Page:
I recommend staying either in the Chapinero area or the Zona T/Calle 85 area. Please remember Bogota is not a safe city so don’t take cabs from the streets. Download an app called Cabify and hail a cab or a car (but ride hailing is illegal in Colombia so you have to sit in the front in case you’re stopped by police). For data go to any Éxito or Carulla store and get a prepaid sim plan. It’s super easy and that way, you can have access to this app all the time. Don’t take your phone out in the street though. So, the Cerro de Monserrate, Candelaria, Chorro se Quevedo, plaza de Bolivar and pretty much the historical centers are a must, but remember…unsafe. Also, I recommend taking the train de la sabana to the Salt Cathedral in Zipaquira, and going to Andres Carne de Res (a very unique restaurant that turns into a club at night). The original one is in Chia (outside of Bogota) but there is also one in Zona T. As a local that doesn’t live there any more and has lived in other cities/countries I can tell you that Bogota has THE BEST party scene, bars and really good restaurants so make sure you at least enjoy zona T’s, Zona G’s and Usaquen’s restaurants and bars (if you’re not up for clubbing). Usaquen is also a very nice part of town to go on a Sunday afternoon. It used to be a separate town way back so it has a nice feel to it. Also, beware of Colombian men, they’re charming but complete “perros” (meaning womanizers).Posted: October 31, 2022
If you want to do an amusement park, Salitre Magico is cute! Going up the mountain is very picturesque, and I really liked the Emerald museum (they gave us a little private tour that was sweet). The Gold museum, Museo del Oro, is nice but tbh I thought it was a bit boring. La Candelaria is a cute area of the city and has some great food. I recommend going to a Colombian grocery store, it's such an interesting cultural experience to see the differences from our stores.Posted: October 25, 2022
Do a graffiti tour in Bogota! The graffiti was my favorite part of the city. The modern art museum in Bogota was also a good educational experience about the country’s history (heavy, though). Go to the top of Montserrate but make sure you have a WARM coat if you’re coming down after dark 😂 (and the sunset is beautiful to see up there!) I didn’t like Bogotá very much. Colombians say it’s “frío” both for the literal cold as well as the city’s personality.Posted: October 13, 2022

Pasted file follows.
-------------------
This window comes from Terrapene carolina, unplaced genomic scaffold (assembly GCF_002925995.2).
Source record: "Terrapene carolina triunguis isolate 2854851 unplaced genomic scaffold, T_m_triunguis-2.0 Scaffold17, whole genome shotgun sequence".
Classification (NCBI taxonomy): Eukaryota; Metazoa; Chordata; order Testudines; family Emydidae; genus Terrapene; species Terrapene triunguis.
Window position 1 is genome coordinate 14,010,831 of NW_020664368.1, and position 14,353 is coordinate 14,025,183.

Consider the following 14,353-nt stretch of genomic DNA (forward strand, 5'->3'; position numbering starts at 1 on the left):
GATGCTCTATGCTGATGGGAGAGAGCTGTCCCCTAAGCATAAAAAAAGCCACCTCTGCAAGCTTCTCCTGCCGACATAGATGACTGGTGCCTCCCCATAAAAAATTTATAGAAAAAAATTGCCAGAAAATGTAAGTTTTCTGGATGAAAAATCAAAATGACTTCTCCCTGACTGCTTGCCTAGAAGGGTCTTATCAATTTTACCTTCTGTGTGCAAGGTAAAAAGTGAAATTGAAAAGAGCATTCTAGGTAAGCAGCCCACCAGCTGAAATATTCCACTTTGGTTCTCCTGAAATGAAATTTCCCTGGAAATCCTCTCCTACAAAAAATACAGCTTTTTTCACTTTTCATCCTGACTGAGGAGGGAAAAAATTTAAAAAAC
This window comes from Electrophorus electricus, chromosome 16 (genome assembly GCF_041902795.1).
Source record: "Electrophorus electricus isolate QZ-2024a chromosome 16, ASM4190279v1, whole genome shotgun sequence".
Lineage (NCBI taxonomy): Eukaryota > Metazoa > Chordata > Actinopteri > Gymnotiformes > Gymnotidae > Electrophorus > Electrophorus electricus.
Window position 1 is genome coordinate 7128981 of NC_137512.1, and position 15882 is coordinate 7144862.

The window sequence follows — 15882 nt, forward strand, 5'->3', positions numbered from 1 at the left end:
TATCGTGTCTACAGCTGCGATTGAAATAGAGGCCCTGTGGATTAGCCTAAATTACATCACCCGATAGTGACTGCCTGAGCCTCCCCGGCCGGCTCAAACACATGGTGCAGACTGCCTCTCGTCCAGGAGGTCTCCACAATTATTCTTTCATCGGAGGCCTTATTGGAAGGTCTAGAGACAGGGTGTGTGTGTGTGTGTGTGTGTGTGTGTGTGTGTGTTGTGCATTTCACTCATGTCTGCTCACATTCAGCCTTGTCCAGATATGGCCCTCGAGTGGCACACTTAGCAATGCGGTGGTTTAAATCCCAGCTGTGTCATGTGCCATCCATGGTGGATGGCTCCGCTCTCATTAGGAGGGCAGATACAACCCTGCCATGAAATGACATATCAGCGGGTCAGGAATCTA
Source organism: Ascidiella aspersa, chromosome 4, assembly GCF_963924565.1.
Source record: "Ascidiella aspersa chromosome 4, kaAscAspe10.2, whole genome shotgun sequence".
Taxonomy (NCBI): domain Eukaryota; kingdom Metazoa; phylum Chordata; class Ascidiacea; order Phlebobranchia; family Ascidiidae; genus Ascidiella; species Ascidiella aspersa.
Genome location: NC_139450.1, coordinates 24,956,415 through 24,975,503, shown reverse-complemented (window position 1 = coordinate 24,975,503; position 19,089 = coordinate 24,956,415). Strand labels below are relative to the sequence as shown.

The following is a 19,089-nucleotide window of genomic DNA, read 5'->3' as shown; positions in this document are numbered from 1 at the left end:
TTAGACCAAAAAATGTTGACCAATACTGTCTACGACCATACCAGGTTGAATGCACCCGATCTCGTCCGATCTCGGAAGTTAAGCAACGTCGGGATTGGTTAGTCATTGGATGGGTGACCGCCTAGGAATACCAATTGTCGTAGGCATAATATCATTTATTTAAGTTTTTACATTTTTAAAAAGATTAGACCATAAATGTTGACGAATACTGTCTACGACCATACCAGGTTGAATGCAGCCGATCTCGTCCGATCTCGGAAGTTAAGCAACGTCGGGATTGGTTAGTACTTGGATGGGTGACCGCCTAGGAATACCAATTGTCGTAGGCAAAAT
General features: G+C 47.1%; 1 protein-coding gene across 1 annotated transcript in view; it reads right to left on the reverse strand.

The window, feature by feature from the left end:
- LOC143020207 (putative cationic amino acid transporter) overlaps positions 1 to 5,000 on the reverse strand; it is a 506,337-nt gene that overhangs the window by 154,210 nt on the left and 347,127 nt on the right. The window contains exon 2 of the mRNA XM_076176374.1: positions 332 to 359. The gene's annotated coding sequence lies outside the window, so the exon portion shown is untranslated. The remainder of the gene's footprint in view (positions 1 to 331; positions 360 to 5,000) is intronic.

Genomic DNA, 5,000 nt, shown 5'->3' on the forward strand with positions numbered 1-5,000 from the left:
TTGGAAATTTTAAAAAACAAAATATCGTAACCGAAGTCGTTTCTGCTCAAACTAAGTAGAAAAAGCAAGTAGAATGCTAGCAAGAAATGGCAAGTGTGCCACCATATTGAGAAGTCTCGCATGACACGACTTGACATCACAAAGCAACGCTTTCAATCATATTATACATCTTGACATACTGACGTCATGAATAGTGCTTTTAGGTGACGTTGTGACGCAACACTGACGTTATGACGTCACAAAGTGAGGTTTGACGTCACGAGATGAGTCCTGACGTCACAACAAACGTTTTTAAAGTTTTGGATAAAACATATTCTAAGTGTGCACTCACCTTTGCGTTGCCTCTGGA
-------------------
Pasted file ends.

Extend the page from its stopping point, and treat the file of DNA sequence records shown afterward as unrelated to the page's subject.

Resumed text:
Yes, Bogotá is generally safe for solo female travelers. However, as with any city, it is important to take precautions and be aware of your surroundings. Avoid walking alone at night, and be aware of pickpockets in crowded areas.
Yes, Bogotá is a great destination for solo travelers. The city is generally safe and there are plenty of activities to keep you busy. There are also many female-friendly accommodations and tour operators that cater to solo female travelers.
Bogotá can be expensive for solo travelers, depending on the type of accommodation and activities you choose. Generally, the cost of living in Bogotá is lower than in other major cities in Latin America, but it can still be expensive for solo travelers. Accommodation can range from budget hostels to luxury hotels, and food and entertainment can also be expensive. It is possible to find affordable options, however, so it is worth doing some research before you travel.
Visit the Gold Museum
The Gold Museum in Bogotá is one of the most important museums in the country, and it's a great place to explore the history and culture of Colombia.
Take a Tour of La Candelaria
La Candelaria is the historic center of Bogotá, and it's a great place to explore the city's colonial architecture and vibrant street life.
Visit the Botero Museum
The Botero Museum is home to the works of the famous Colombian artist Fernando Botero, and it's a great place to explore the art and culture of Colombia.
Take a Hike in Monserrate
Monserrate is a mountain overlooking Bogotá, and it's a great place to take a hike and enjoy the stunning views of the city.
Explore the Nightlife
Bogotá has a vibrant nightlife, and it's a great place to explore the city's bars, clubs, and restaurants.
Visit the Salt Cathedral
The Salt Cathedral is an underground church carved out of salt, and it's a great place to explore the history and culture of Colombia.
Take a Food Tour
Bogotá is home to a variety of delicious cuisine, and it's a great place to explore the city's restaurants and street food.
Visit the National Museum
The National Museum is one of the most important museums in the country, and it's a great place to explore the history and culture of Colombia.
Yes, Bogotá is generally safe to travel alone. However, as with any city, it is important to take precautions and be aware of your surroundings. Be sure to research the area before you go, avoid walking alone at night, and keep your valuables secure.
Bogotá is generally considered safe during the day, but it is best to exercise caution at night. As with any large city, it is important to be aware of your surroundings and take extra precautions when walking alone at night. Avoid carrying large amounts of cash and valuables, and be sure to stay in well-lit, populated areas.
Villa de Leyva